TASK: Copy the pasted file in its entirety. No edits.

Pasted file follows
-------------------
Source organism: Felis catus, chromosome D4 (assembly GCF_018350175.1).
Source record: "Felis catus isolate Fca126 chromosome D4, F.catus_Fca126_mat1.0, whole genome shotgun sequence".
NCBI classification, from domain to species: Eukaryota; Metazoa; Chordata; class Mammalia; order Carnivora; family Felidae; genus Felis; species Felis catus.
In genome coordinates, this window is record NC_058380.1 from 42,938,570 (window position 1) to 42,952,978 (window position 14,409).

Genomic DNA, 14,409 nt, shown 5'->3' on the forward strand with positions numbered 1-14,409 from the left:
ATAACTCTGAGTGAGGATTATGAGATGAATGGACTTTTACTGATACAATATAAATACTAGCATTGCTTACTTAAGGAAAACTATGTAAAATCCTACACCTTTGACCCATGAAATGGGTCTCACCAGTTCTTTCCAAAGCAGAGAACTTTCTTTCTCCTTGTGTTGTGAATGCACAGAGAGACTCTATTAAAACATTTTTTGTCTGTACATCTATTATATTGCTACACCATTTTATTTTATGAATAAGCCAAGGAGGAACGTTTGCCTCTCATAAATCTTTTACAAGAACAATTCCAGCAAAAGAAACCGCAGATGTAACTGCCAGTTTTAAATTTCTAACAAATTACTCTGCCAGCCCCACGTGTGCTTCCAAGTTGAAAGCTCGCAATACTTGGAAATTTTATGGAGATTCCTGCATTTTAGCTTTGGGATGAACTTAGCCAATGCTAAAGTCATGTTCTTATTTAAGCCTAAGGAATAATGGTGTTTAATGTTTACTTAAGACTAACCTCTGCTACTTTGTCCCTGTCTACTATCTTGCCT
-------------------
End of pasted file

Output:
Source organism: Felis catus, chromosome D4 (assembly GCF_018350175.1).
Source record: "Felis catus isolate Fca126 chromosome D4, F.catus_Fca126_mat1.0, whole genome shotgun sequence".
NCBI classification, from domain to species: Eukaryota; Metazoa; Chordata; class Mammalia; order Carnivora; family Felidae; genus Felis; species Felis catus.
In genome coordinates, this window is record NC_058380.1 from 42,938,570 (window position 1) to 42,952,978 (window position 14,409).

Genomic DNA, 14,409 nt, shown 5'->3' on the forward strand with positions numbered 1-14,409 from the left:
ATAACTCTGAGTGAGGATTATGAGATGAATGGACTTTTACTGATACAATATAAATACTAGCATTGCTTACTTAAGGAAAACTATGTAAAATCCTACACCTTTGACCCATGAAATGGGTCTCACCAGTTCTTTCCAAAGCAGAGAACTTTCTTTCTCCTTGTGTTGTGAATGCACAGAGAGACTCTATTAAAACATTTTTTGTCTGTACATCTATTATATTGCTACACCATTTTATTTTATGAATAAGCCAAGGAGGAACGTTTGCCTCTCATAAATCTTTTACAAGAACAATTCCAGCAAAAGAAACCGCAGATGTAACTGCCAGTTTTAAATTTCTAACAAATTACTCTGCCAGCCCCACGTGTGCTTCCAAGTTGAAAGCTCGCAATACTTGGAAATTTTATGGAGATTCCTGCATTTTAGCTTTGGGATGAACTTAGCCAATGCTAAAGTCATGTTCTTATTTAAGCCTAAGGAATAATGGTGTTTAATGTTTACTTAAGACTAACCTCTGCTACTTTGTCCCTGTCTACTATCTTGCCT